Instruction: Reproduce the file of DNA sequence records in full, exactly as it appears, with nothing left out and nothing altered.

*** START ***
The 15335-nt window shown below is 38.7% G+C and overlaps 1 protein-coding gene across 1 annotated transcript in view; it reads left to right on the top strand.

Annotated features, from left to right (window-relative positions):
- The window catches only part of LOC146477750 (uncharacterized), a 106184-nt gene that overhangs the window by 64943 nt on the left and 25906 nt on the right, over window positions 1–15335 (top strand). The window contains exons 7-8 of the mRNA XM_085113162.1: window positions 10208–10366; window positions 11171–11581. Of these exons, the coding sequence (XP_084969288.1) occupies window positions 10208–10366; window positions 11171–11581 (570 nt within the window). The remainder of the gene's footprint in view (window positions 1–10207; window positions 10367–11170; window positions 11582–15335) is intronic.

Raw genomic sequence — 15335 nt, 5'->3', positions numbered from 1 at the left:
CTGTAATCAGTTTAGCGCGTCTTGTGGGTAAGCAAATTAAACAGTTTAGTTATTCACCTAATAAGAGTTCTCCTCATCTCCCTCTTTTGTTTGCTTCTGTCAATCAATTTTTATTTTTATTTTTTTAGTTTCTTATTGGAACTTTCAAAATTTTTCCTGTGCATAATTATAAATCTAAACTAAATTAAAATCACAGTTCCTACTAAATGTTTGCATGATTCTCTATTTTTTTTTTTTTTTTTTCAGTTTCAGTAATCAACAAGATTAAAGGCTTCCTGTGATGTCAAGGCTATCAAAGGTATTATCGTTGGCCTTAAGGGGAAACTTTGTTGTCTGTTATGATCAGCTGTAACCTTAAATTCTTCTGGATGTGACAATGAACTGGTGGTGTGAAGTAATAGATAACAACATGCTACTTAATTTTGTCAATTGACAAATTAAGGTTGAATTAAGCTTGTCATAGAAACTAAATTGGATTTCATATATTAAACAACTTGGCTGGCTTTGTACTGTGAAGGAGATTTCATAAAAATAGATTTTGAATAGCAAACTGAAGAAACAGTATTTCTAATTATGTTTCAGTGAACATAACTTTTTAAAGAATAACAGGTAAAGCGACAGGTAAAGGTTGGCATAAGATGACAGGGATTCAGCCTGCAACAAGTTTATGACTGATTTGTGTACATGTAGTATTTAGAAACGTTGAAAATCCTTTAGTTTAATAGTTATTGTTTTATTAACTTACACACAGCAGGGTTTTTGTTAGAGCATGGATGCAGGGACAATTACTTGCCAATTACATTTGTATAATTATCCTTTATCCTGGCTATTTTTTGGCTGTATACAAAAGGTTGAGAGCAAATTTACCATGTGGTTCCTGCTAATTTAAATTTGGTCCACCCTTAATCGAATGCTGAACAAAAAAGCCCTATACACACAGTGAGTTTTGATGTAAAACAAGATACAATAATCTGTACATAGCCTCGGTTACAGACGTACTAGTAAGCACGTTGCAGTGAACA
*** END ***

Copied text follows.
The 15335-nt window shown below is 38.7% G+C and overlaps 1 protein-coding gene across 1 annotated transcript in view; it reads left to right on the top strand.

Annotated features, from left to right (window-relative positions):
- The window catches only part of LOC146477750 (uncharacterized), a 106184-nt gene that overhangs the window by 64943 nt on the left and 25906 nt on the right, over window positions 1–15335 (top strand). The window contains exons 7-8 of the mRNA XM_085113162.1: window positions 10208–10366; window positions 11171–11581. Of these exons, the coding sequence (XP_084969288.1) occupies window positions 10208–10366; window positions 11171–11581 (570 nt within the window). The remainder of the gene's footprint in view (window positions 1–10207; window positions 10367–11170; window positions 11582–15335) is intronic.

Raw genomic sequence — 15335 nt, 5'->3', positions numbered from 1 at the left:
CTGTAATCAGTTTAGCGCGTCTTGTGGGTAAGCAAATTAAACAGTTTAGTTATTCACCTAATAAGAGTTCTCCTCATCTCCCTCTTTTGTTTGCTTCTGTCAATCAATTTTTATTTTTATTTTTTTAGTTTCTTATTGGAACTTTCAAAATTTTTCCTGTGCATAATTATAAATCTAAACTAAATTAAAATCACAGTTCCTACTAAATGTTTGCATGATTCTCTATTTTTTTTTTTTTTTTTTCAGTTTCAGTAATCAACAAGATTAAAGGCTTCCTGTGATGTCAAGGCTATCAAAGGTATTATCGTTGGCCTTAAGGGGAAACTTTGTTGTCTGTTATGATCAGCTGTAACCTTAAATTCTTCTGGATGTGACAATGAACTGGTGGTGTGAAGTAATAGATAACAACATGCTACTTAATTTTGTCAATTGACAAATTAAGGTTGAATTAAGCTTGTCATAGAAACTAAATTGGATTTCATATATTAAACAACTTGGCTGGCTTTGTACTGTGAAGGAGATTTCATAAAAATAGATTTTGAATAGCAAACTGAAGAAACAGTATTTCTAATTATGTTTCAGTGAACATAACTTTTTAAAGAATAACAGGTAAAGCGACAGGTAAAGGTTGGCATAAGATGACAGGGATTCAGCCTGCAACAAGTTTATGACTGATTTGTGTACATGTAGTATTTAGAAACGTTGAAAATCCTTTAGTTTAATAGTTATTGTTTTATTAACTTACACACAGCAGGGTTTTTGTTAGAGCATGGATGCAGGGACAATTACTTGCCAATTACATTTGTATAATTATCCTTTATCCTGGCTATTTTTTGGCTGTATACAAAAGGTTGAGAGCAAATTTACCATGTGGTTCCTGCTAATTTAAATTTGGTCCACCCTTAATCGAATGCTGAACAAAAAAGCCCTATACACACAGTGAGTTTTGATGTAAAACAAGATACAATAATCTGTACATAGCCTCGGTTACAGACGTACTAGTAAGCACGTTGCAGTGAACA